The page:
JULEP For all the chest-thumping this class of drinks has caused, it’s a simple affair: sweetened liquor stirred in a mound of finely crushed or shaved ice. But until you’ve had one made without shortcuts, one that truly frosts the outside of its cup, it’s impossible to imagine how refreshing a julep can be. These days it is almost always seen in the form of the bourbon-based mint julep, but in the 19th century Americans drank a julep made with genever, an aged gin that eventually vanished from stores. Now it’s come back and with it, if we’re lucky, this recipe from the drinks historian David Wondrich: Gin Julep.
LEMONS AND LIMES Citrus may be a winter crop, but even the most devoutly seasonal bartenders would not make it past the solstice without lemons and limes. Beyond standard uses, keep in mind that a big dose of lime cuts the sugar in a gin and tonic, especially those made with oversweetened mass-produced TONIC WATER. In fact, it can uplift almost any drink made with a carbonated mixer; see RICKEY.
MELON Honeydew, watermelon and even cucumber (all members of the cucurbitaceae family) can be pounded with a Muddler to flavor a cocktail. But for a tall drink where the juice is the main ingredient, you can peel and pulse them lightly in a blender (seeds and all), then push the pulp through a sieve or a cheesecloth. The juice can taste flat without LEMON or LIME juice and SALT. Try, for instance, loading a shaker with ice, then adding 2 ounces of gin, an ounce of cucumber juice, a teaspoon of lime juice and a pinch of salt. Shake, pour over ice in a tall glass and top with cold TONIC WATER.
MINT Essential ingredient in mojitos and some juleps and a fine garnish for almost every other summer drink.
MUDDLER If you don’t own one, you can make do with the handle end of a sharpening steel, or even a wooden spoon. But a muddler, essentially a miniature bat with a blunt end, is a worthwhile investment for crushing fresh herbs and fruit: Thai Basil Bliss.
PEACHES When they’re in season, drink them. Puréed, sweetened white peaches topped with Prosecco make a Bellini. Three or four ripe peach wedges, Muddled with MINT leaves, a tablespoon of sugar, two tablespoons of water and two LEMON slices, then shaken with bourbon and ice, strained into a glass and served on the rocks, gives you Dale DeGroff’s classic Whiskey Peach Smash.
PIMENTO DRAM Crafting sweet drinks that don’t cloy is the trickiest part of summer mixology: you don’t want your rum punch to taste like Hawaiian Punch. Bitters and CHILIES can help. So can Jamaican pimento dram (or pimento liqueur), now back on some liquor store shelves in the United States. As an undercurrent in fruit-based cocktails, it adds a dash of what-is-that-flavor intrigue. (It’s allspice.)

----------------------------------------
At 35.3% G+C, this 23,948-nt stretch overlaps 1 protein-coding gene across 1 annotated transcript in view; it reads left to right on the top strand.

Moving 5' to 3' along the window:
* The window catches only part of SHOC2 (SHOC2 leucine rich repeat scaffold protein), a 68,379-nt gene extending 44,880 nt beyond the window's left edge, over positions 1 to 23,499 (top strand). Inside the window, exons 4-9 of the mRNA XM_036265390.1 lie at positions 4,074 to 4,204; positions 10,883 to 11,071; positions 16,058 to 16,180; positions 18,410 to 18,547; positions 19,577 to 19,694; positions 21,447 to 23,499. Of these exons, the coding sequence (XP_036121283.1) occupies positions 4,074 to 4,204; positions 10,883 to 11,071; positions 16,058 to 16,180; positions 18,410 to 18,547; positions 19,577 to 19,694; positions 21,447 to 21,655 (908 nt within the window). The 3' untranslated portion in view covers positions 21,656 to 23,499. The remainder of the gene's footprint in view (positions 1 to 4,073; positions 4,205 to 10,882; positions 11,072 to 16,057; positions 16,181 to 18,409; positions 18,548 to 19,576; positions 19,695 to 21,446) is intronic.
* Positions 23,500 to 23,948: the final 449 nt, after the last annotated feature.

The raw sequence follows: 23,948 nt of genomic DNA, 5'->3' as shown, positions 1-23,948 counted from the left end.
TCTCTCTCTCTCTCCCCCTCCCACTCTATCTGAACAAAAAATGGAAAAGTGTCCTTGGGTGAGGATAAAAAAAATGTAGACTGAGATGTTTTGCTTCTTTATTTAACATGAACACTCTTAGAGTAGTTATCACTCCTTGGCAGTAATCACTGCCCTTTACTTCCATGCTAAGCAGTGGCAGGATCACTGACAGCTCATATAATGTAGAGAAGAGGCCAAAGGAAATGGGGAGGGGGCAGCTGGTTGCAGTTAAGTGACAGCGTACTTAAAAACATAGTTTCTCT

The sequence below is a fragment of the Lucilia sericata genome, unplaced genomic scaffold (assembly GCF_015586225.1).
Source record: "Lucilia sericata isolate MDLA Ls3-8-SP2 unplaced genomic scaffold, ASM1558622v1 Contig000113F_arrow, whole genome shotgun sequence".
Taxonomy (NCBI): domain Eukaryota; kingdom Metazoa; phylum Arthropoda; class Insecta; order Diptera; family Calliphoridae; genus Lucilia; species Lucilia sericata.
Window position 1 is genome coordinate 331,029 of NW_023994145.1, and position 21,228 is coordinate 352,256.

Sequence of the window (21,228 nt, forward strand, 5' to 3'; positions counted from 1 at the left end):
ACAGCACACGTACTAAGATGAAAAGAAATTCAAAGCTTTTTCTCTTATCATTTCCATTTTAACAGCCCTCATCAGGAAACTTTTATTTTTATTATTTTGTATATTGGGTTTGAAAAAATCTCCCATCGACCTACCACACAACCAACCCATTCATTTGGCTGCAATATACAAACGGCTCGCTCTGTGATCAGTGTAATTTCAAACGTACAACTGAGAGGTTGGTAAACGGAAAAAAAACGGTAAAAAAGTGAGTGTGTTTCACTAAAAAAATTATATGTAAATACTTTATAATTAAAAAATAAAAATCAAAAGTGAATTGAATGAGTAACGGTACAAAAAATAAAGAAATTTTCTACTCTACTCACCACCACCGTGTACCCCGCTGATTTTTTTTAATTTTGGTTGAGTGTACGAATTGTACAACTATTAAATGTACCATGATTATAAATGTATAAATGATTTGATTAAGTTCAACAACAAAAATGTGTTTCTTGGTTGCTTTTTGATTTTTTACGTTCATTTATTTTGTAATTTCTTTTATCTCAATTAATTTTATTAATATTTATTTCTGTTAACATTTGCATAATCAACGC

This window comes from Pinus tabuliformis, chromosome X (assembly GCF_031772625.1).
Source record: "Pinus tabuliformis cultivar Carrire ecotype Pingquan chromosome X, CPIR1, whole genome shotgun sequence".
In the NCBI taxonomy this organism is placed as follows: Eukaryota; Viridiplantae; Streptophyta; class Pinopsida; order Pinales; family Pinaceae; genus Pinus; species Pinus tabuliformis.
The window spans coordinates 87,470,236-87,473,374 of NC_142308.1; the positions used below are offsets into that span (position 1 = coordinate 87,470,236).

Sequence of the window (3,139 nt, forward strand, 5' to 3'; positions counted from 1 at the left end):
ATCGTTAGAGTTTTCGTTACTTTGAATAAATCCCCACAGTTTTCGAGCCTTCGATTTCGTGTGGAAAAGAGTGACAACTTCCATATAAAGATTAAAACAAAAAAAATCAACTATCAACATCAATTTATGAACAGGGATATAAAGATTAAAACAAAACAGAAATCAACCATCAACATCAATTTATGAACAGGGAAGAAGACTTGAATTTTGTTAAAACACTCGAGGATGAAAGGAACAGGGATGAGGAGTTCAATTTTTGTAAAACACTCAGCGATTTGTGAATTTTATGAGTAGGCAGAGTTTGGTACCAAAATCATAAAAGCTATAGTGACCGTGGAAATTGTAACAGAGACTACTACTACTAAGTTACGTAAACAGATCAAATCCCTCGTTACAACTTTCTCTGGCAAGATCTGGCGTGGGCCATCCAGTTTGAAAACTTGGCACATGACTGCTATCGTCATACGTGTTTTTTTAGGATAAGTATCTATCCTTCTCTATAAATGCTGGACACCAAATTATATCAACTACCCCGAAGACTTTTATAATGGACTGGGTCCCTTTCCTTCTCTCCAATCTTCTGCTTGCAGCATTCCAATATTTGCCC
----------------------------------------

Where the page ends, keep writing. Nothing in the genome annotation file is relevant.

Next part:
RASPBERRY SYRUP On summer’s first really hot day (and that day will come, unlikely as it seems), when fresh berries turn to pulp before you can eat them, do this: Boil 3/4 cup of sugar in 3/4 cup of water until dissolved, and let cool slightly. Purée a cup of raspberries with the warm sugar syrup in a blender, then strain and let cool completely. Keep in a clean jar and use the raspberry syrup in place of sugar or SIMPLE SYRUP in any cocktail recipe, particularly those with LEMON. Or stir 2 ounces of syrup into 6 ounces of seltzer for a lovely, if expensive, soft drink.
RICKEY So simple it’s almost embarrassing, a rickey is nothing more than a shot of any liquor with a healthy dose of LIME juice and lots of seltzer. That’s it. A little sweet liqueur can make it even better, as in: Rye Rickey.
SALT Once seen on margaritas and nowhere else, salt has come in for a second look at bars. A pinch in the shaker can sharpen the taste of juices like MELON or cucumber. More often it’s used on glass rims, mixed with sugar, perhaps, and with ground spices like fennel seed, black pepper, CHILIES or dried citrus zest. (Bacon dust has also been spotted, but the less said about that, the better.)
SELTZER Keep a few small bottles in the refrigerator, and more in storage, and you will always have the simplest summer drink within reach: a highball, made with liquor and soda.
SIMPLE SYRUP Nobody in their right mind makes simple syrup for just one cocktail. But it’s worth the bother in summer, when a big batch comes in handy for sweetening iced tea, coffee and lemonade. Boil a cup of sugar in a cup of water and stir until dissolved. Let cool, decant into a glass container and keep refrigerated. (For a change, especially in rum and pisco drinks, try simple syrup made with Demerara sugar instead.)
SPICED SYRUPS Follow the method for simple syrup, but throw in some cinnamon sticks or a tablespoon of whole cloves, allspice or black pepper. Let cool, strain out the spices, and store. Use instead of, or with, SIMPLE SYRUP in fruity drinks. Your guests will be pleasantly mystified.
TONIC WATER Like COLAS, many commercial tonics are now made with high-fructose corn syrup. They have a way of sticking to the roof of your mouth that might be fine in peanut butter, but not in a gin and tonic. New boutique tonics, like Q and Fever-Tree, are less sweet and sticky. A sour blast of Lime juice is no longer a necessity, just a nice complement.
WINE When it’s hot, we’re thirsty. But you don’t want to knock back straight whiskey like water, just to quench your thirst. That’s why tall drinks diluted with COLA, SELTZER or TONIC make sense, and why wine cocktails deserve a try. On the other hand, you could just forget the cocktail and drink a cold rosé.